Cytomegalovirus (CMV) is a virus related to the herpes virus group of infections. Like herpes, it is inactive at times, but it is incurable and is a life-time infection. CMV may be passed from a mother to her baby during pregnancy and is the most common congenital viral infection. It is also called congenital cytomegalovirus or cytomegalovirus inclusion disease.
CMV without symptoms is common in babies and young children. It is found in saliva, urine, semen, and other body fluids. The virus is easily spread in households and in daycare centers. It can be transmitted to the fetus during pregnancy and to the baby during delivery or in breast milk.
Over half of women of childbearing age become infected with CMV at least six months before becoming pregnant. There appear to be few risks for complications of CMV for this group and only a few babies have the infection at birth. These babies appear to have no significant illness or abnormalities.
According to the Centers for Disease Control and Prevention (CDC), about 1 to 4 percent of women first become infected with CMV during pregnancy. With a first infection during pregnancy, there is a higher risk that after birth the baby may have CMV-related complications. About 5 to 10 percent of babies with congenital CMV will have signs of the infection at birth. Of these, over 90 percent will have serious complications including hearing loss, visual impairment, mental retardation, or epilepsy. Premature babies may be at increased risk for these problems.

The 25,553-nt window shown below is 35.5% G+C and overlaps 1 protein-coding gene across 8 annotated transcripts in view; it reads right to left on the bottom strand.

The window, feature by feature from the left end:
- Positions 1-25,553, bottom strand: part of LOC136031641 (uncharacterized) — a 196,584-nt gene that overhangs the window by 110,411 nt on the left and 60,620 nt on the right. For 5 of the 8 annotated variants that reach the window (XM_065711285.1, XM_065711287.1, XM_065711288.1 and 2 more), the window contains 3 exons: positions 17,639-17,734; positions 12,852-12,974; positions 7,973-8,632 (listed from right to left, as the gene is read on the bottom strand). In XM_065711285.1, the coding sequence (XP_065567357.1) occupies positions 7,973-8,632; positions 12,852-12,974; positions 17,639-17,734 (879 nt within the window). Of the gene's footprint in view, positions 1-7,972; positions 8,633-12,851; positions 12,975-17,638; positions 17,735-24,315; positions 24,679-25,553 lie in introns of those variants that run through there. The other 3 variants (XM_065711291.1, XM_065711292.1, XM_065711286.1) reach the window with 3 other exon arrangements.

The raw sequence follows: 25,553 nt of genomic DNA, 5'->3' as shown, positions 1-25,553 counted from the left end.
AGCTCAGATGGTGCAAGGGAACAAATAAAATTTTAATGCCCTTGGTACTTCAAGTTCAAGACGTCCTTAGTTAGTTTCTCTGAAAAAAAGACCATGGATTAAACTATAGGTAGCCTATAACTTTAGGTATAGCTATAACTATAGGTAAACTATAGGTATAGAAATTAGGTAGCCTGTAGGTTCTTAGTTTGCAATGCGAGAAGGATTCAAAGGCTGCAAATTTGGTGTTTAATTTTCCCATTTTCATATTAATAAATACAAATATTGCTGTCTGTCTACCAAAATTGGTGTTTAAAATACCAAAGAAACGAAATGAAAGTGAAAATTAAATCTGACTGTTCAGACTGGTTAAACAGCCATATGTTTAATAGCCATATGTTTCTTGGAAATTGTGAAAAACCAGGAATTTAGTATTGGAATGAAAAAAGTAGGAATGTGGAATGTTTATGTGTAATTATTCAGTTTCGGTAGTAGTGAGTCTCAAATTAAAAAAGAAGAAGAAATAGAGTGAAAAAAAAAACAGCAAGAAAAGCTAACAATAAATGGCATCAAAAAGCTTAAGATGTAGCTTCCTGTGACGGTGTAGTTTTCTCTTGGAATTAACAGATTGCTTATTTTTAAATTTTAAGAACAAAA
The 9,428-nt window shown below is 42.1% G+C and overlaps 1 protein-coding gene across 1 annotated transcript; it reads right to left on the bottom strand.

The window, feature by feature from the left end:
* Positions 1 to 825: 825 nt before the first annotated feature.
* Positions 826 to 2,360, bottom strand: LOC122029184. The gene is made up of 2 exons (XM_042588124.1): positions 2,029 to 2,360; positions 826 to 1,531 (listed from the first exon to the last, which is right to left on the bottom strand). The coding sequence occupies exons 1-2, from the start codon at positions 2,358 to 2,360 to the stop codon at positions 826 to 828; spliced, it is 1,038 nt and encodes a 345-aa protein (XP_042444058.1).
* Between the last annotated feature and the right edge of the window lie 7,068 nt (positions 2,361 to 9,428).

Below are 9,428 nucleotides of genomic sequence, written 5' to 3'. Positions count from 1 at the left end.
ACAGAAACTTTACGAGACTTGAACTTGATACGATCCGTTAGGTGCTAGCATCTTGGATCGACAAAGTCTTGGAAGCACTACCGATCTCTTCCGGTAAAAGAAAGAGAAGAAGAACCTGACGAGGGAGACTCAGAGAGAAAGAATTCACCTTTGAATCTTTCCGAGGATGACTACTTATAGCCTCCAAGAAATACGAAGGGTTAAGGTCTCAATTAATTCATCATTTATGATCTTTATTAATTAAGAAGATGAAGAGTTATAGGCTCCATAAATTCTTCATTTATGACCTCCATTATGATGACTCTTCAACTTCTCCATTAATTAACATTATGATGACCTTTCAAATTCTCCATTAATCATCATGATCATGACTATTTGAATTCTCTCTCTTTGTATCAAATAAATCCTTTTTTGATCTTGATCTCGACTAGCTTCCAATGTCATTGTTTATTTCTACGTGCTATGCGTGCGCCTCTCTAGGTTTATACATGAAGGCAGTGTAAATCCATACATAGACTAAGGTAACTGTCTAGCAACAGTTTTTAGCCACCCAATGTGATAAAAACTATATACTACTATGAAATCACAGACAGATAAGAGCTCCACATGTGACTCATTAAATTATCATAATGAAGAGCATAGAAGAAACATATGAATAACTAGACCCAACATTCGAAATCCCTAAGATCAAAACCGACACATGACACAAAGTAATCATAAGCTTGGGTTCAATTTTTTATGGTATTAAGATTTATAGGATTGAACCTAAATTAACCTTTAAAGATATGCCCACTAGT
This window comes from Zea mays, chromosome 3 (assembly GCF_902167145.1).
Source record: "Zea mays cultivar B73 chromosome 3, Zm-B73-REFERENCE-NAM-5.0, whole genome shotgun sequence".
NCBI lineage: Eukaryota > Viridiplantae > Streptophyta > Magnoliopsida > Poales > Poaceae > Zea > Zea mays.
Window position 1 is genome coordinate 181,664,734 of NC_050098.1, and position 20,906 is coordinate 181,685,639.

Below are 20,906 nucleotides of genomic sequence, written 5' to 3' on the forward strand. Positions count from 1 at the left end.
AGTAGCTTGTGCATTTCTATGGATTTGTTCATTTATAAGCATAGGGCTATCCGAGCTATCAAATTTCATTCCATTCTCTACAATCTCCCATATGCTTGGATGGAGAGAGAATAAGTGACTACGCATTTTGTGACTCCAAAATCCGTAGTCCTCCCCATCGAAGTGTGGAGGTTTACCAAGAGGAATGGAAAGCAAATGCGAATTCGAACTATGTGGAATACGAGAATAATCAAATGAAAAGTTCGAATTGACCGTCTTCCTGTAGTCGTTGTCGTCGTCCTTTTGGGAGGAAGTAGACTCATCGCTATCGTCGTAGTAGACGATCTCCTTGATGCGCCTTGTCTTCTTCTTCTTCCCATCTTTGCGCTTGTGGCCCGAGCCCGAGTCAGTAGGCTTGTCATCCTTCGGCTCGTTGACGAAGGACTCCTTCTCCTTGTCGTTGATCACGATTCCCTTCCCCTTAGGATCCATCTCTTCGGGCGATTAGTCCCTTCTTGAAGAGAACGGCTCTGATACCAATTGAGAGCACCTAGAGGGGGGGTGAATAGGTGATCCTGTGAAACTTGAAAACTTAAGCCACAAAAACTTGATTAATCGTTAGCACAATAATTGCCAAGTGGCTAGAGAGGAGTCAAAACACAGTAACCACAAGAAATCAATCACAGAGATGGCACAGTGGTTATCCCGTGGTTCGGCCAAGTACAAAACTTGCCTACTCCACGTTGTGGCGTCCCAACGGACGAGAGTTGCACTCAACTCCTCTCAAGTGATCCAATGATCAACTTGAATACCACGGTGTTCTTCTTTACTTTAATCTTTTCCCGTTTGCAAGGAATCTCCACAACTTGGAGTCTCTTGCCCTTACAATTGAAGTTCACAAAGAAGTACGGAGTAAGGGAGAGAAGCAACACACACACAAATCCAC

Although CMV may be transmitted at delivery or through breast milk, these infections usually do not cause illness in the baby.
Most babies with congenital (present at birth) CMV do not have symptoms of the infection at birth However, each baby may experience symptoms differently. Symptoms may include:
The symptoms of CMV may resemble other conditions or medical problems. Always consult your baby's physician for a diagnosis.
Most infections with CMV in the mother are not diagnosed because the virus produces few symptoms. A mother who has had CMV infection before may have antibodies present in her blood stream. The virus can also be cultured from the throat or urine of the mother or baby.
Specific treatment for cytomegalovirus will be determined by your baby's physician based on:
Research is underway to find antiviral drugs that might be effective against CMV. Other antiviral drugs and immunoglobulins may be of help in certain cases.
Although an infected person may transmit the virus at any time, proper hand washing with soap and water is effective in removing the virus from the hands. Research is also underway to develop a vaccine to provide immunity to CMV.